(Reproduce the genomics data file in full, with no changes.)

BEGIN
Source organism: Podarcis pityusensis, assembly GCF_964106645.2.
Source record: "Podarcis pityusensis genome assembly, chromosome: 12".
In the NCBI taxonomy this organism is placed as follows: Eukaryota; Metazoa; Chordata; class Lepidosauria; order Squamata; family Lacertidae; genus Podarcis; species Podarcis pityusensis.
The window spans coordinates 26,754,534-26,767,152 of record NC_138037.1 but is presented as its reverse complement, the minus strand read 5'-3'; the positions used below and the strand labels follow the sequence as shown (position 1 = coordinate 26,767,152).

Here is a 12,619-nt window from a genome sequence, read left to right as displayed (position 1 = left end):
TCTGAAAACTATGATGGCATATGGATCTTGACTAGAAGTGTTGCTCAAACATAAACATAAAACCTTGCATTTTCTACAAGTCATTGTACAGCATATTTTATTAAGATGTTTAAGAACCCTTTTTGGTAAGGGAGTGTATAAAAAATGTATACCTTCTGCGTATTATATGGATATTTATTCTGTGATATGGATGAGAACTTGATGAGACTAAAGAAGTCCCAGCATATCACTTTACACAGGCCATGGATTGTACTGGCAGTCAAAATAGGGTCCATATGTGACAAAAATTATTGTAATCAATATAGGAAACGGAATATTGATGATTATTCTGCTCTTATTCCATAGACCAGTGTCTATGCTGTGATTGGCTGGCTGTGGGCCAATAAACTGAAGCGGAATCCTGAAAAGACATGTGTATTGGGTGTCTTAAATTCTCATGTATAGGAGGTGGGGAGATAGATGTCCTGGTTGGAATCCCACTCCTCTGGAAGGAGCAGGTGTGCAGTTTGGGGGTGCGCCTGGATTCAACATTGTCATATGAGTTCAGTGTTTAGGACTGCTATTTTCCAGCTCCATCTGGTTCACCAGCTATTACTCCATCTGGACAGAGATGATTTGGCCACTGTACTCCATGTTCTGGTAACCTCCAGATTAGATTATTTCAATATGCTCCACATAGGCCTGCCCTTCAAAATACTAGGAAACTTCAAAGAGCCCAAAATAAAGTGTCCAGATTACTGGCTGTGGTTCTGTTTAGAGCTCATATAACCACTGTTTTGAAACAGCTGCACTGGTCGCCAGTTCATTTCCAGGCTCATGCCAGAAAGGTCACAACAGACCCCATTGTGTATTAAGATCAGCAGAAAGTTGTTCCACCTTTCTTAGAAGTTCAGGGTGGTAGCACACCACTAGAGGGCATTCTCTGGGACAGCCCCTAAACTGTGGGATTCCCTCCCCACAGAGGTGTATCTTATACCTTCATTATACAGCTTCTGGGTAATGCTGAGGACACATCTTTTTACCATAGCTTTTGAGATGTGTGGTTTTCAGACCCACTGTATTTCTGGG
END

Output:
Source organism: Podarcis pityusensis, assembly GCF_964106645.2.
Source record: "Podarcis pityusensis genome assembly, chromosome: 12".
In the NCBI taxonomy this organism is placed as follows: Eukaryota; Metazoa; Chordata; class Lepidosauria; order Squamata; family Lacertidae; genus Podarcis; species Podarcis pityusensis.
The window spans coordinates 26,754,534-26,767,152 of record NC_138037.1 but is presented as its reverse complement, the minus strand read 5'-3'; the positions used below and the strand labels follow the sequence as shown (position 1 = coordinate 26,767,152).

Here is a 12,619-nt window from a genome sequence, read left to right as displayed (position 1 = left end):
TCTGAAAACTATGATGGCATATGGATCTTGACTAGAAGTGTTGCTCAAACATAAACATAAAACCTTGCATTTTCTACAAGTCATTGTACAGCATATTTTATTAAGATGTTTAAGAACCCTTTTTGGTAAGGGAGTGTATAAAAAATGTATACCTTCTGCGTATTATATGGATATTTATTCTGTGATATGGATGAGAACTTGATGAGACTAAAGAAGTCCCAGCATATCACTTTACACAGGCCATGGATTGTACTGGCAGTCAAAATAGGGTCCATATGTGACAAAAATTATTGTAATCAATATAGGAAACGGAATATTGATGATTATTCTGCTCTTATTCCATAGACCAGTGTCTATGCTGTGATTGGCTGGCTGTGGGCCAATAAACTGAAGCGGAATCCTGAAAAGACATGTGTATTGGGTGTCTTAAATTCTCATGTATAGGAGGTGGGGAGATAGATGTCCTGGTTGGAATCCCACTCCTCTGGAAGGAGCAGGTGTGCAGTTTGGGGGTGCGCCTGGATTCAACATTGTCATATGAGTTCAGTGTTTAGGACTGCTATTTTCCAGCTCCATCTGGTTCACCAGCTATTACTCCATCTGGACAGAGATGATTTGGCCACTGTACTCCATGTTCTGGTAACCTCCAGATTAGATTATTTCAATATGCTCCACATAGGCCTGCCCTTCAAAATACTAGGAAACTTCAAAGAGCCCAAAATAAAGTGTCCAGATTACTGGCTGTGGTTCTGTTTAGAGCTCATATAACCACTGTTTTGAAACAGCTGCACTGGTCGCCAGTTCATTTCCAGGCTCATGCCAGAAAGGTCACAACAGACCCCATTGTGTATTAAGATCAGCAGAAAGTTGTTCCACCTTTCTTAGAAGTTCAGGGTGGTAGCACACCACTAGAGGGCATTCTCTGGGACAGCCCCTAAACTGTGGGATTCCCTCCCCACAGAGGTGTATCTTATACCTTCATTATACAGCTTCTGGGTAATGCTGAGGACACATCTTTTTACCATAGCTTTTGAGATGTGTGGTTTTCAGACCCACTGTATTTCTGGG